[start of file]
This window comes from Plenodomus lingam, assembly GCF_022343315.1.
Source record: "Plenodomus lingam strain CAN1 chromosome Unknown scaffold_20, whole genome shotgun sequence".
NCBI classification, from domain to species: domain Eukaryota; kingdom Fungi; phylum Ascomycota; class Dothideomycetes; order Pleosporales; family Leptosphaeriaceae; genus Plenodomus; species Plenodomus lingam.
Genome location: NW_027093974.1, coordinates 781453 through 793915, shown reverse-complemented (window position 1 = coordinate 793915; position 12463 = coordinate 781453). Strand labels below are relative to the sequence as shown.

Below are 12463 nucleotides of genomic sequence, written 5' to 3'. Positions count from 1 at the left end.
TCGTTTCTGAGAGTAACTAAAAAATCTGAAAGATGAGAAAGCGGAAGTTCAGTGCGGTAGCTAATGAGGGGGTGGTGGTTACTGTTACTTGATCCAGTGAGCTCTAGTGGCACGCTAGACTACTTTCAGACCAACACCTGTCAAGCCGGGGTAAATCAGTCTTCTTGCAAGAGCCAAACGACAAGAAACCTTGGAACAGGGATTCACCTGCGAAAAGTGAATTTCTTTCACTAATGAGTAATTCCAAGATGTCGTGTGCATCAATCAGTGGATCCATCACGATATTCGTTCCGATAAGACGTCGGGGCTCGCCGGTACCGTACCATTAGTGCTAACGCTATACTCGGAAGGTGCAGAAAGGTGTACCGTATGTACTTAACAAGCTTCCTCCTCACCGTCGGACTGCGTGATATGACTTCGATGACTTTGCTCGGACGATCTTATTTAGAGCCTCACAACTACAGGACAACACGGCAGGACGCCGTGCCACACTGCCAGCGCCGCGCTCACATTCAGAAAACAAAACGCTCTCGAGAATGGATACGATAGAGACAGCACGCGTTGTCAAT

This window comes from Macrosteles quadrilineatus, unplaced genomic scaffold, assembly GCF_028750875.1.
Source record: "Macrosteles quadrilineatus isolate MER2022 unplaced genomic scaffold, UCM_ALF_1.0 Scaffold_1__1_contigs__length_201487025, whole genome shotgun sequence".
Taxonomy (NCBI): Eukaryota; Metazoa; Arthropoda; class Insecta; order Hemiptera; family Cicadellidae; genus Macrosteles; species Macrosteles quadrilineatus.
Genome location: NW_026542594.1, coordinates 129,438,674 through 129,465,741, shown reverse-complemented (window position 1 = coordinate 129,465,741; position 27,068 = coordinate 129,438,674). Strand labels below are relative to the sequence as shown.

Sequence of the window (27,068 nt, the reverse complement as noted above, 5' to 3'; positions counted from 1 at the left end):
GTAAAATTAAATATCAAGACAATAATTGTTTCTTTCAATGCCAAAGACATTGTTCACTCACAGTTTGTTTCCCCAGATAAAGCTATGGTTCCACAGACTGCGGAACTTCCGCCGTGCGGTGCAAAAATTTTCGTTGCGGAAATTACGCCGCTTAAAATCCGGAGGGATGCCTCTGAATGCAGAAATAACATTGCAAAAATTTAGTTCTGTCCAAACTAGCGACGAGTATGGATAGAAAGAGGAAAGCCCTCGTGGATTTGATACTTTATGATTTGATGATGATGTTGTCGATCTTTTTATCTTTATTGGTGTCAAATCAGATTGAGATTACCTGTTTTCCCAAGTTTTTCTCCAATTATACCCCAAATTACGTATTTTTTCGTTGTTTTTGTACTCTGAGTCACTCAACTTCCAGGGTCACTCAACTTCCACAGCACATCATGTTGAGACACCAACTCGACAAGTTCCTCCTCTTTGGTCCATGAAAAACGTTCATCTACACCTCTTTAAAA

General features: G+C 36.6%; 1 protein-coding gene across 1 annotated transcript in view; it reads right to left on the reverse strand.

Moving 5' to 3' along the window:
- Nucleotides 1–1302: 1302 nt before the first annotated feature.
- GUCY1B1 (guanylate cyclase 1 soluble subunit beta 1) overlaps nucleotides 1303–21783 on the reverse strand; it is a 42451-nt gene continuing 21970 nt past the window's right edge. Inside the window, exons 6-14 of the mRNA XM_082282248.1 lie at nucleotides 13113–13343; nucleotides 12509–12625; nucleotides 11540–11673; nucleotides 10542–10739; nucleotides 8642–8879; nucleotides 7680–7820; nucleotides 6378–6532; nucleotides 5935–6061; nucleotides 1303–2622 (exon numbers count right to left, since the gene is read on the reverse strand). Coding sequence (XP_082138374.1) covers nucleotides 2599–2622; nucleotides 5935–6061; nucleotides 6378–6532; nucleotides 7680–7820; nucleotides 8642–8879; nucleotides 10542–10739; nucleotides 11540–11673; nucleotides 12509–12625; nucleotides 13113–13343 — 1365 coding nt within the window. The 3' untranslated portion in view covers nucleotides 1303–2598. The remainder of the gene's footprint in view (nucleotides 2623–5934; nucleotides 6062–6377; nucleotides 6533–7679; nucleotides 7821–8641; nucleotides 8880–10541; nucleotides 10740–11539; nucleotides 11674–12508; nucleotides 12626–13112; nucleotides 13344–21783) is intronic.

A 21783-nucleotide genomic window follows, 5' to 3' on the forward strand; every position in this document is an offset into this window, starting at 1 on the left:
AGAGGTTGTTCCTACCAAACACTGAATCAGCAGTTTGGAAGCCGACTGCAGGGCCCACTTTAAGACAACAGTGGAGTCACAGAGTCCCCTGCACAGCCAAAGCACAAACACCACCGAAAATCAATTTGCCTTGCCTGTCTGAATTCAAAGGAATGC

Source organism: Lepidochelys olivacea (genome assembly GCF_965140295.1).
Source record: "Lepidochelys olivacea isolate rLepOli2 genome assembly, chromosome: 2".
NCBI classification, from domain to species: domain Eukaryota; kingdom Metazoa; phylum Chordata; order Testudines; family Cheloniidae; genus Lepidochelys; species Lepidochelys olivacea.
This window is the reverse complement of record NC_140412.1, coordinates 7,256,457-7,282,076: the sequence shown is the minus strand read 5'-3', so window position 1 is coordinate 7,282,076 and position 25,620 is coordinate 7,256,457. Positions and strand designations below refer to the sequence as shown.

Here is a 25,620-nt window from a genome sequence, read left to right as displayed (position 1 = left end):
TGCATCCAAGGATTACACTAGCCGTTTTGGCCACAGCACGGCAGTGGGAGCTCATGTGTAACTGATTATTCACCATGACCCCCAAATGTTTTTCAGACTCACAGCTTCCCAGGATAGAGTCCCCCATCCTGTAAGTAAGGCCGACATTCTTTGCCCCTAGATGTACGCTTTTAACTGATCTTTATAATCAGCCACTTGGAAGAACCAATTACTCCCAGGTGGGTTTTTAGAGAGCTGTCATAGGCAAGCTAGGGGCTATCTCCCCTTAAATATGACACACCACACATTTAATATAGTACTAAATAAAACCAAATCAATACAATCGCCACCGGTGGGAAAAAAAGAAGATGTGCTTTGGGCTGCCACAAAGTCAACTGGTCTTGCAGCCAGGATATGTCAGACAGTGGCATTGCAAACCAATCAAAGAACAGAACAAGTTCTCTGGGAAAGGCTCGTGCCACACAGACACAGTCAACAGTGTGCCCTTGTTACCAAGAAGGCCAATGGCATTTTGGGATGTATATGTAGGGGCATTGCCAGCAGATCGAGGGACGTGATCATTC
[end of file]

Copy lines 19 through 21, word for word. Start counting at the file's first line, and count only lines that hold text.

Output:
Source organism: Lepidochelys olivacea (genome assembly GCF_965140295.1).
Source record: "Lepidochelys olivacea isolate rLepOli2 genome assembly, chromosome: 2".
NCBI classification, from domain to species: domain Eukaryota; kingdom Metazoa; phylum Chordata; order Testudines; family Cheloniidae; genus Lepidochelys; species Lepidochelys olivacea.